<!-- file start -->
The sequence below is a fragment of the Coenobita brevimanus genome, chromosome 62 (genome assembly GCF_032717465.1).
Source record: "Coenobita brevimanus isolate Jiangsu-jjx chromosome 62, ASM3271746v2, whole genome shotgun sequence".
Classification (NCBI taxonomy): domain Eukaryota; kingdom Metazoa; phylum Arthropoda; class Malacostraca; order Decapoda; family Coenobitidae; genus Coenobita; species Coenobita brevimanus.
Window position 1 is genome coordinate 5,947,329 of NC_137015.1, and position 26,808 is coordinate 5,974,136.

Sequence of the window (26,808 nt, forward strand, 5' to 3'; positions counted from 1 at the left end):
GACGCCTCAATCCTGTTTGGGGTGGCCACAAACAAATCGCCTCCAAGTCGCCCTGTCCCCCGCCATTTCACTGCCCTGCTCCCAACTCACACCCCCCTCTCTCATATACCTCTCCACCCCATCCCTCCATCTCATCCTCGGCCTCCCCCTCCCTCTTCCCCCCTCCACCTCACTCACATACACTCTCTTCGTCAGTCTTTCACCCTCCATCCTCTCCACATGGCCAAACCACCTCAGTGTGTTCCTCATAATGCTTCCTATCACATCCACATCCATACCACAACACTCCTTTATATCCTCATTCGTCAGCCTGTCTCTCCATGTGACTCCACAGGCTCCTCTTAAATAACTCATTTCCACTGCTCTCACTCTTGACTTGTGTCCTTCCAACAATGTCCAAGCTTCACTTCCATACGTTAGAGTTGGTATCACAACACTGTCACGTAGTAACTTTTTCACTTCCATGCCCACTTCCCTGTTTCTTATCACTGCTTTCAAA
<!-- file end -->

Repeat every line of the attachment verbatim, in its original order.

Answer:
The sequence below is a fragment of the Coenobita brevimanus genome, chromosome 62 (genome assembly GCF_032717465.1).
Source record: "Coenobita brevimanus isolate Jiangsu-jjx chromosome 62, ASM3271746v2, whole genome shotgun sequence".
Classification (NCBI taxonomy): domain Eukaryota; kingdom Metazoa; phylum Arthropoda; class Malacostraca; order Decapoda; family Coenobitidae; genus Coenobita; species Coenobita brevimanus.
Window position 1 is genome coordinate 5,947,329 of NC_137015.1, and position 26,808 is coordinate 5,974,136.

Sequence of the window (26,808 nt, forward strand, 5' to 3'; positions counted from 1 at the left end):
GACGCCTCAATCCTGTTTGGGGTGGCCACAAACAAATCGCCTCCAAGTCGCCCTGTCCCCCGCCATTTCACTGCCCTGCTCCCAACTCACACCCCCCTCTCTCATATACCTCTCCACCCCATCCCTCCATCTCATCCTCGGCCTCCCCCTCCCTCTTCCCCCCTCCACCTCACTCACATACACTCTCTTCGTCAGTCTTTCACCCTCCATCCTCTCCACATGGCCAAACCACCTCAGTGTGTTCCTCATAATGCTTCCTATCACATCCACATCCATACCACAACACTCCTTTATATCCTCATTCGTCAGCCTGTCTCTCCATGTGACTCCACAGGCTCCTCTTAAATAACTCATTTCCACTGCTCTCACTCTTGACTTGTGTCCTTCCAACAATGTCCAAGCTTCACTTCCATACGTTAGAGTTGGTATCACAACACTGTCACGTAGTAACTTTTTCACTTCCATGCCCACTTCCCTGTTTCTTATCACTGCTTTCAAA